Hurricane Sandy headed toward Russell Crowe’s ‘Noah’ ark
Hurricane Sandy has shut down production on at least half a dozen New York television shows and feature films, but none more ironically than Russell Crowe’s “Noah.”
Writer-director Darren Aronofsky’s film about the biblical flood and ark postponed shooting Monday, but the more pressing question is what will happen to the movie’s colossal boat. Aronofsky’s production team built two massive ships—one inside a Brooklyn sound stage, the other in the water at Oyster Bay, N.Y.
And Oyster Bay, a small inlet on the Long Island Sound, is very much in the path of Hurricane Sandy, with local flooding and wind gusts of up to 63 mph reported in the area.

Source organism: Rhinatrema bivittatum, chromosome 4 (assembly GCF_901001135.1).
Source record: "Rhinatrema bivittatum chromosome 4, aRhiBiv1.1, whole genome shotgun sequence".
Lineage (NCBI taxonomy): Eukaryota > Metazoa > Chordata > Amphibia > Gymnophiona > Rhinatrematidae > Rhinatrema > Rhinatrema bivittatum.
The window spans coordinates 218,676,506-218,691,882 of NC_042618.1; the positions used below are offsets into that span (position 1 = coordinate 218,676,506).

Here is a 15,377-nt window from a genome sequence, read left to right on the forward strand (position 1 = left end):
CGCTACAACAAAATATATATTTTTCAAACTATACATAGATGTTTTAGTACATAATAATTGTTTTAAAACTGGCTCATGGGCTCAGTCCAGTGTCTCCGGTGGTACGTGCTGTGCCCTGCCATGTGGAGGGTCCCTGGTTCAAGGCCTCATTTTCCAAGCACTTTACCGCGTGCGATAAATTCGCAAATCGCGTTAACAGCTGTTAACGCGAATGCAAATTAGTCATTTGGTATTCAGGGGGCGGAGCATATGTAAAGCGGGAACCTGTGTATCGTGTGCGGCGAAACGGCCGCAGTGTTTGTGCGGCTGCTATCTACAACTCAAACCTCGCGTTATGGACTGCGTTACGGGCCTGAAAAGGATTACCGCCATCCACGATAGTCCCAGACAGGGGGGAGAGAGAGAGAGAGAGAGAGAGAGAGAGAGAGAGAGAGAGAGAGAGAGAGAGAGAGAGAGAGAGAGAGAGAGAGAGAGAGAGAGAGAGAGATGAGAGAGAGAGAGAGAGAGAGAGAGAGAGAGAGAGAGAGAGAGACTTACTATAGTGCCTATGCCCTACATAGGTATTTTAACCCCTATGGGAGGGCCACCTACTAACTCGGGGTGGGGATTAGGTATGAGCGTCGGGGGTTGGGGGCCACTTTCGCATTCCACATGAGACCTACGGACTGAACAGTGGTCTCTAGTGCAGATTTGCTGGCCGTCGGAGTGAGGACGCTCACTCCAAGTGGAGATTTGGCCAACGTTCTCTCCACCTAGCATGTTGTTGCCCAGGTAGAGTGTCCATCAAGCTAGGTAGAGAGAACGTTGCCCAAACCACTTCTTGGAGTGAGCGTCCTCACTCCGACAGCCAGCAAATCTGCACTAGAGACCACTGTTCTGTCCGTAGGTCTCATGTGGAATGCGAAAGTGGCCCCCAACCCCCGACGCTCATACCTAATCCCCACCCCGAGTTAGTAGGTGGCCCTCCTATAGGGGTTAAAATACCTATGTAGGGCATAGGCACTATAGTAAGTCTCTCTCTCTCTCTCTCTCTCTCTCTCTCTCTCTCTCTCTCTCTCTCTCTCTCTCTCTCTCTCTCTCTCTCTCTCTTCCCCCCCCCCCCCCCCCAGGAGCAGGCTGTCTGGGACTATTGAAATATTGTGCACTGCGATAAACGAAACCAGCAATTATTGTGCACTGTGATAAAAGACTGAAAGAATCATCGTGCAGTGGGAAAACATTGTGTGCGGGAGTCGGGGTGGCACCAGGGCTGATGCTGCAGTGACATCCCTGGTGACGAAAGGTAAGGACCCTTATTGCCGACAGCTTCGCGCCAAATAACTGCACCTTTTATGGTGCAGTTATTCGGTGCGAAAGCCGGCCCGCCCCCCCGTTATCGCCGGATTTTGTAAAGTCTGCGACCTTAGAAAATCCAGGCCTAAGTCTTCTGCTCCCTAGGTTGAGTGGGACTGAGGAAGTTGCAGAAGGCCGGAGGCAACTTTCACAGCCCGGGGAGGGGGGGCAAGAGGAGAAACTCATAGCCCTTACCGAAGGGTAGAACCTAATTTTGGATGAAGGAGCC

The outdoor ark, which measures 450 feet long and is 75 feet tall and 45 feet wide, was not intended to be seaworthy. With production on the film wrapping up soon, the ark was scheduled to be used only sparingly in the weeks ahead and was partially dismantled over the last several days. But if the storm damages the Oyster Bay boat materially, “Noah” may need to organize some flood repairs.
Emma Watson, who co-stars in the film opposite Crowe, sent out a Twitter message Sunday night saying, “I take it that the irony of a massive storm holding up the production” of the film was not lost on her director or Crowe. Aronofsky used his down time to catch up on some movies, seeing “Cloud Atlas” and “The Master.”
Paramount Pictures’ “Noah” is set for release in March 2014.
PHOTOS AND MORE:
Inside the business of entertainment
The Wide Shot brings you news, analysis and insights on everything from streaming wars to production — and what it all means for the future.
You may occasionally receive promotional content from the Los Angeles Times.